New Orleans returned to the Brooklyn Navy Yard in New York where she was dry-docked for maintenance from 20 August to 7 December 1936. Early in 1937, she was once more in the Pacific. Aside from winter training in the Caribbean early in 1939, she served out of California ports until joining the Hawaiian Detachment on 12 October 1939, for exercises, training, and, as war drew close, vigilant patrol.

World War II[edit]

Attack on Pearl Harbor[edit]

Moored in Pearl Harbor on 7 December 1941, New Orleans was taking power and light from the dock, her engines under repair. With yard power out during the attack, New Orleans' engineers began to raise steam, working by flashlight, while on deck men fired on the Japanese attackers with rifles and pistols. The crew was forced to break the locks on the ammunition ready boxes as the keys couldn't be located, and because the ship was taking power from the dock, the 5"/25 cal AA gun had to be aimed and fired manually. The gunners topside were ducking machine gun bullets and shrapnel, training their guns manually, as they had no ammunition other than the few shells in their ready boxes. The ammunition hoists did not have power, making it nearly impossible to get more ammunition topside to the gun crews. The 54 lb (24 kg) shells had to be pulled up the powerless hoists by ropes attached to their metal cases. Every man with no specific job at the moment formed ammunition lines to get the shells to the guns. A number of her crew were injured when a fragmentation bomb exploded close aboard. New Orleans suffered no severe damage during the attack. The ship's chaplain was Howell Forgy, who during the attack walked the ammo handling lines patting sailors on the back and urging them to "Praise the Lord and Pass the Ammunition".


Before having the engine work complete at Pearl Harbor, the cruiser convoyed troops to Palmyra Atoll and Johnston Atoll operating on only three of her four engines; she then returned to San Francisco on 13 January 1942 for engineering repairs and installation of new search radar and 20 mm guns. She sailed on 12 February, commanding the escort for a troop convoy to Brisbane; from Australia she screened a convoy to Nouméa, and returned to Pearl Harbor to join Task Force 11 (TF 11).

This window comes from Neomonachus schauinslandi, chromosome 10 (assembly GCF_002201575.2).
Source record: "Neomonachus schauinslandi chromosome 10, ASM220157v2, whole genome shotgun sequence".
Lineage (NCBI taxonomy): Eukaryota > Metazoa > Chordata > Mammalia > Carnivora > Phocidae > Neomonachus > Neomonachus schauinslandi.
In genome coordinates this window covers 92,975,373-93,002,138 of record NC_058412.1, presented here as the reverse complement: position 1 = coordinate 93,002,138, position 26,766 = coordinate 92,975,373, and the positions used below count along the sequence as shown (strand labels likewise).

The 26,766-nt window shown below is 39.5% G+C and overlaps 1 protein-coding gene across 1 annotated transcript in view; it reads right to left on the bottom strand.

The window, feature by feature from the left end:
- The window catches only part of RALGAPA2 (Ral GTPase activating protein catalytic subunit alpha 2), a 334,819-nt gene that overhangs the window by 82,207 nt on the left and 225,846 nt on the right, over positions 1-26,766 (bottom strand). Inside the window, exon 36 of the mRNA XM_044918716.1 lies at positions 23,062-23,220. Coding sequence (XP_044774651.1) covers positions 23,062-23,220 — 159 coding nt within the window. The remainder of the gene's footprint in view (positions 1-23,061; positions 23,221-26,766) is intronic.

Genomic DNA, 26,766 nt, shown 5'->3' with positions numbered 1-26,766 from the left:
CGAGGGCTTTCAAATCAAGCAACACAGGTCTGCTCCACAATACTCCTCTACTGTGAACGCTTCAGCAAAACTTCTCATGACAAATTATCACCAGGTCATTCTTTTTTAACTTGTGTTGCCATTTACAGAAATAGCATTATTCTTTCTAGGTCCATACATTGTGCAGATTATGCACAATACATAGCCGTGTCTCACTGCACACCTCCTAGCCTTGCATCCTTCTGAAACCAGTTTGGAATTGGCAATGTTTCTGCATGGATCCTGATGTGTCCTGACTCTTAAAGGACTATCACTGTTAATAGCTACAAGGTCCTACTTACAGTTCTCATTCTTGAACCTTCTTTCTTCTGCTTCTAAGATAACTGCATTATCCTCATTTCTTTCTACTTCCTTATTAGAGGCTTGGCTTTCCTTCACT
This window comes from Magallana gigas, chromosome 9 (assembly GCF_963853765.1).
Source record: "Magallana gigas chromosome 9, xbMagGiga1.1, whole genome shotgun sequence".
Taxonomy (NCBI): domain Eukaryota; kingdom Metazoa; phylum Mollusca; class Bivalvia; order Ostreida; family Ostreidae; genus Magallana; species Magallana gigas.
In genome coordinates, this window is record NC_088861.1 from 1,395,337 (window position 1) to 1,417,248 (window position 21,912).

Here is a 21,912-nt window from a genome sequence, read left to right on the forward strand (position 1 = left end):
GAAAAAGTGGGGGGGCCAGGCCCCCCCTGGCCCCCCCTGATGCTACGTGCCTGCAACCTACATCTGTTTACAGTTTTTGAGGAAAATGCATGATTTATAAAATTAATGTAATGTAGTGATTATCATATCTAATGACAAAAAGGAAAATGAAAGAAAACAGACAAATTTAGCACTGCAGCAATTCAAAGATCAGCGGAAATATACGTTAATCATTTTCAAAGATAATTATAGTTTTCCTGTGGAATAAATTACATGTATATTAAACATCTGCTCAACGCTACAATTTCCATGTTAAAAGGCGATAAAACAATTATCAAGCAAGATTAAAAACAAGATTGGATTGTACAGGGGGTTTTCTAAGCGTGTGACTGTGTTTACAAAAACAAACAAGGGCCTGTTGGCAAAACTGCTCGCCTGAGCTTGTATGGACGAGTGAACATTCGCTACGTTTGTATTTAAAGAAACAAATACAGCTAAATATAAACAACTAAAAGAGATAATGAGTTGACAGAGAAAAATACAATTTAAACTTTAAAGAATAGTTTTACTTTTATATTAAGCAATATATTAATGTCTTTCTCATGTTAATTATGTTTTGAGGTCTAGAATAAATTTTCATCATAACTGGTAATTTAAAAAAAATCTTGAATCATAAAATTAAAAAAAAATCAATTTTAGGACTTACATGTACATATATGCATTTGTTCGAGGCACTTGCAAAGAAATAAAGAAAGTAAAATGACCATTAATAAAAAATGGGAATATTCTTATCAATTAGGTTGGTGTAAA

Battle of Coral Sea[edit]

TF 11 sortied on 15 April to join the Yorktown task force southwest of the New Hebrides. It was this joint force, together with a cruiser-destroyer group, which won the Battle of the Coral Sea on 7–8 May, driving back a southward thrust of the Japanese which threatened Australia and New Zealand and their seaborne life lines. In this battle Lexington was sunk and New Orleans stood by, her men diving overboard to rescue survivors and her boat crews closing the burning carrier, saving 580 of Lexington's crew who were subsequently landed at Nouméa. New Orleans then patrolled the eastern Solomons until sailing to replenish at Pearl Harbor.

Battle of Midway[edit]

New Orleans sailed on 28 May, screening Enterprise, to surprise the Japanese in the Battle of Midway. On 2 June, she rendezvous with the Yorktown force, and two days later joined battle. Three of the four Japanese carriers -- Akagi, Kaga, and Soryu—were sunk by hits scored in dive bomber attacks. The fourth carrier, Hiryu, was found and wrecked later, but not before her dive bombers had damaged Yorktown so badly she had to be abandoned.

Battle of the Eastern Solomons[edit]

Again the New Orleans was replenished at Pearl Harbor, steaming out on 7 July to rendezvous off the Fiji Islands for the invasion of the Solomon Islands, during which she screened the Saratoga. Fighting off enemy air attacks on 24–25 August, the New Orleans aided the U.S. Marine Corps beachhead on Guadalcanal, as a Japanese landing expedition was turned back in the Battle of the Eastern Solomons. At this point, New Orleans had been in the Coral Sea for two full months, and food began to run low. The crew went on half rations and Spam became the main course of every meal; eventually they ran out of rice. When the Saratoga was torpedoed by a Japanese submarine on 31 August, the New Orleans escorted her to Pearl Harbor, arriving on 21 September.

Battle of Tassafaronga[edit]

With the repaired carrier, New Orleans sailed to Fiji early in November 1942, then proceeded to Espiritu Santo, arriving on 27 November to return to action in the Solomons. With four other cruisers and six destroyers, she fought in the Battle of Tassafaronga on the night of 30 November, engaging a Japanese destroyer-transport force. When the flagship Minneapolis was struck by two torpedoes, New Orleans, next astern, was forced to sheer away to avoid collision, and ran into the track of a torpedo which detonated the ship's forward magazines and gasoline tanks. This explosion severed 150 ft (46 m) of her bow just forward of turret No. 2. The severed bow, including Turret No. 1, swung around the port side and punched several holes in the length of New Orleans' hull before sinking at the stern and damaging the port inboard propeller.[4] With one quarter of her length gone, slowed to 2 kn (2.3 mph; 3.7 km/h), and on fire forward, damage control parties managed to repair the ship enough to sail to Tulagi Harbor near daybreak on 1 December. The crew camouflaged their ship from air attack, jury-rigged a bow of coconut logs, and worked clearing away wreckage. Eleven days later, New Orleans sailed stern first to avoid sinking to Cockatoo Island Dockyard in Sydney, Australia, arriving on 24 December. At Cockatoo, the damaged propeller was replaced and other repairs were made including the installation of a temporary stub bow. On 7 March 1943, she left Sydney for Puget Sound Navy Yard, sailing backward the entire voyage, where a new bow was fitted with the use of Minneapolis' No. 2 Turret. All battle damage was repaired and she was given a major refit involving the reducing of the forward superstructure along the lines of other pre-war cruisers, adding new air-search and surface search radars, as well as numerous 20mm and 40mm Bofors anti-aircraft guns. In addition, her boilers, machinery, and hull structures were overhauled to almost new condition. She continued to sail with the back portion (aft) riveted and the front portion (bow) welded.